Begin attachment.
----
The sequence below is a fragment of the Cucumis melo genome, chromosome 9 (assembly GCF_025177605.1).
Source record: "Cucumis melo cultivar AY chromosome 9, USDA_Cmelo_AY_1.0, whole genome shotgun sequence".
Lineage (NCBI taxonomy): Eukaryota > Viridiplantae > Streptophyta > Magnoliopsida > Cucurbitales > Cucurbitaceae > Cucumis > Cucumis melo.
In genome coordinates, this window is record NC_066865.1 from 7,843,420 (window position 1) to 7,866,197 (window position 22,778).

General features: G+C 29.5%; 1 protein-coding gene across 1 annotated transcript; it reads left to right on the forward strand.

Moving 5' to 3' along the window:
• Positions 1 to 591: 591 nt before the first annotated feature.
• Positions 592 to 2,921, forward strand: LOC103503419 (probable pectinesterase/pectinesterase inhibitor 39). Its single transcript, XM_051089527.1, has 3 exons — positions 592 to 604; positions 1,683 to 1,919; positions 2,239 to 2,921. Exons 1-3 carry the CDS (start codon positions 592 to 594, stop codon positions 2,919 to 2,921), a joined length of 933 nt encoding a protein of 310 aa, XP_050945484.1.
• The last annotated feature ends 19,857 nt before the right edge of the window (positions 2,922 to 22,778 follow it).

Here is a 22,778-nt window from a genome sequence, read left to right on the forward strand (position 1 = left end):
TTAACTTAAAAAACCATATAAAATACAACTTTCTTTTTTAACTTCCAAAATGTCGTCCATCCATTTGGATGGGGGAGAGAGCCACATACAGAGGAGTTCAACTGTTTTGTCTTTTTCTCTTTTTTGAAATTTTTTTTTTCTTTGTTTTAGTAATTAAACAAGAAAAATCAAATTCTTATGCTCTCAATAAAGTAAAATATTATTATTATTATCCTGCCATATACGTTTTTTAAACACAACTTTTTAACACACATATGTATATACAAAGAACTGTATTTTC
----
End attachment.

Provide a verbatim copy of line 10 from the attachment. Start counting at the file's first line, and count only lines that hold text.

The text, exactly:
Here is a 22,778-nt window from a genome sequence, read left to right on the forward strand (position 1 = left end):